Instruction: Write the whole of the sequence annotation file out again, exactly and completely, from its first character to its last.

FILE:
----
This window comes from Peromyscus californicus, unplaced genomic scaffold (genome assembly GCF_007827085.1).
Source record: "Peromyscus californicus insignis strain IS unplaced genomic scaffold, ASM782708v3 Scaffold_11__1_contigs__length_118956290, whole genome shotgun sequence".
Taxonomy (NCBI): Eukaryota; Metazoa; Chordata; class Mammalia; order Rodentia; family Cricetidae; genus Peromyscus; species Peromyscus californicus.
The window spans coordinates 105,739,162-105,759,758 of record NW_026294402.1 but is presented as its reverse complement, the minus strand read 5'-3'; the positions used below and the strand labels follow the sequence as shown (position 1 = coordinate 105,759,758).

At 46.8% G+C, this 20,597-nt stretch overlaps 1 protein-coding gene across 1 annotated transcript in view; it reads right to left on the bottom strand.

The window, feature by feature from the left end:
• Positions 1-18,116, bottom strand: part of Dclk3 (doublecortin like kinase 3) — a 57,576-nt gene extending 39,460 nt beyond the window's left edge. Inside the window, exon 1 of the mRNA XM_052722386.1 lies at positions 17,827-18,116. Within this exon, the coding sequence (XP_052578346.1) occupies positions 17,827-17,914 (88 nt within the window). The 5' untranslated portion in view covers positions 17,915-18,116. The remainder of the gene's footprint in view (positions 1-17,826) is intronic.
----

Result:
This window comes from Peromyscus californicus, unplaced genomic scaffold (genome assembly GCF_007827085.1).
Source record: "Peromyscus californicus insignis strain IS unplaced genomic scaffold, ASM782708v3 Scaffold_11__1_contigs__length_118956290, whole genome shotgun sequence".
Taxonomy (NCBI): Eukaryota; Metazoa; Chordata; class Mammalia; order Rodentia; family Cricetidae; genus Peromyscus; species Peromyscus californicus.
The window spans coordinates 105,739,162-105,759,758 of record NW_026294402.1 but is presented as its reverse complement, the minus strand read 5'-3'; the positions used below and the strand labels follow the sequence as shown (position 1 = coordinate 105,759,758).

At 46.8% G+C, this 20,597-nt stretch overlaps 1 protein-coding gene across 1 annotated transcript in view; it reads right to left on the bottom strand.

The window, feature by feature from the left end:
• Positions 1-18,116, bottom strand: part of Dclk3 (doublecortin like kinase 3) — a 57,576-nt gene extending 39,460 nt beyond the window's left edge. Inside the window, exon 1 of the mRNA XM_052722386.1 lies at positions 17,827-18,116. Within this exon, the coding sequence (XP_052578346.1) occupies positions 17,827-17,914 (88 nt within the window). The 5' untranslated portion in view covers positions 17,915-18,116. The remainder of the gene's footprint in view (positions 1-17,826) is intronic.